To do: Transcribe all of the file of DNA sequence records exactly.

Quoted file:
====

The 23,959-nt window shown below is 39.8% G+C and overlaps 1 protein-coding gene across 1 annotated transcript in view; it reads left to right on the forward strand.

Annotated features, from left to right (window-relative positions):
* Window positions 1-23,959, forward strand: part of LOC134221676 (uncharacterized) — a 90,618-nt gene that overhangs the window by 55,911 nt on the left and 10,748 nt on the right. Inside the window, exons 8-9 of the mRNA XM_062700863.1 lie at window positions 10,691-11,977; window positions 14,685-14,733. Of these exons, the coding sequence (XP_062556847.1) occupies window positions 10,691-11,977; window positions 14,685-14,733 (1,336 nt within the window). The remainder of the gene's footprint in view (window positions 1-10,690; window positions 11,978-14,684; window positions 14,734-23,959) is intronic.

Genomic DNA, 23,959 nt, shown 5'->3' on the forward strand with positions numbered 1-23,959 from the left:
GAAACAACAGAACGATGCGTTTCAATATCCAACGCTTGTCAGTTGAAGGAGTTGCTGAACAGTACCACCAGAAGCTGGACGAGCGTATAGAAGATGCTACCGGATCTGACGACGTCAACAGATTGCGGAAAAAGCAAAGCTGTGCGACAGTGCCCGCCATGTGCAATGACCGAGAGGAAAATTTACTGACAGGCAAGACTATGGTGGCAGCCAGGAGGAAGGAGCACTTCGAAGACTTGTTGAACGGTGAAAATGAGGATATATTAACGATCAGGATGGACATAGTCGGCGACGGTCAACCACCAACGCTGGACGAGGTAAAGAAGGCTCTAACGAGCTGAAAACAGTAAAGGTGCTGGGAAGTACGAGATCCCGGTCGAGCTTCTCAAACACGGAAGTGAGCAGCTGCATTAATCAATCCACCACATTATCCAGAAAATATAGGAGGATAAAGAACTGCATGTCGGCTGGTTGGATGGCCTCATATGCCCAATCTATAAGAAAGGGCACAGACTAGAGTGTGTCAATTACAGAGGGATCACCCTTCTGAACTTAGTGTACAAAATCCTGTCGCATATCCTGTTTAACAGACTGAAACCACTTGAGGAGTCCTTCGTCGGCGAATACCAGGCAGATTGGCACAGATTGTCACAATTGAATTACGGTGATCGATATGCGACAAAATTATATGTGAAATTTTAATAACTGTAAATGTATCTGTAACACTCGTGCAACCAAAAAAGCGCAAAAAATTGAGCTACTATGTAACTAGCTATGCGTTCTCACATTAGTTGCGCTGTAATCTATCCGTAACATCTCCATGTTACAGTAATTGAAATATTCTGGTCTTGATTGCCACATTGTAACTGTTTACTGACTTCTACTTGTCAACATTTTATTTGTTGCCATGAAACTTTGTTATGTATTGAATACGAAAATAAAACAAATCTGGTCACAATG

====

The 23,959-nt window shown below is 39.8% G+C and overlaps 1 protein-coding gene across 1 annotated transcript in view; it reads left to right on the forward strand.

Annotated features, from left to right (window-relative positions):
* Window positions 1-23,959, forward strand: part of LOC134221676 (uncharacterized) — a 90,618-nt gene that overhangs the window by 55,911 nt on the left and 10,748 nt on the right. Inside the window, exons 8-9 of the mRNA XM_062700863.1 lie at window positions 10,691-11,977; window positions 14,685-14,733. Of these exons, the coding sequence (XP_062556847.1) occupies window positions 10,691-11,977; window positions 14,685-14,733 (1,336 nt within the window). The remainder of the gene's footprint in view (window positions 1-10,690; window positions 11,978-14,684; window positions 14,734-23,959) is intronic.

Genomic DNA, 23,959 nt, shown 5'->3' on the forward strand with positions numbered 1-23,959 from the left:
GAAACAACAGAACGATGCGTTTCAATATCCAACGCTTGTCAGTTGAAGGAGTTGCTGAACAGTACCACCAGAAGCTGGACGAGCGTATAGAAGATGCTACCGGATCTGACGACGTCAACAGATTGCGGAAAAAGCAAAGCTGTGCGACAGTGCCCGCCATGTGCAATGACCGAGAGGAAAATTTACTGACAGGCAAGACTATGGTGGCAGCCAGGAGGAAGGAGCACTTCGAAGACTTGTTGAACGGTGAAAATGAGGATATATTAACGATCAGGATGGACATAGTCGGCGACGGTCAACCACCAACGCTGGACGAGGTAAAGAAGGCTCTAACGAGCTGAAAACAGTAAAGGTGCTGGGAAGTACGAGATCCCGGTCGAGCTTCTCAAACACGGAAGTGAGCAGCTGCATTAATCAATCCACCACATTATCCAGAAAATATAGGAGGATAAAGAACTGCATGTCGGCTGGTTGGATGGCCTCATATGCCCAATCTATAAGAAAGGGCACAGACTAGAGTGTGTCAATTACAGAGGGATCACCCTTCTGAACTTAGTGTACAAAATCCTGTCGCATATCCTGTTTAACAGACTGAAACCACTTGAGGAGTCCTTCGTCGGCGAATACCAGGCAGATTGGCACAGATTGTCACAATTGAATTACGGTGATCGATATGCGACAAAATTATATGTGAAATTTTAATAACTGTAAATGTATCTGTAACACTCGTGCAACCAAAAAAGCGCAAAAAATTGAGCTACTATGTAACTAGCTATGCGTTCTCACATTAGTTGCGCTGTAATCTATCCGTAACATCTCCATGTTACAGTAATTGAAATATTCTGGTCTTGATTGCCACATTGTAACTGTTTACTGACTTCTACTTGTCAACATTTTATTTGTTGCCATGAAACTTTGTTATGTATTGAATACGAAAATAAAACAAATCTGGTCACAATG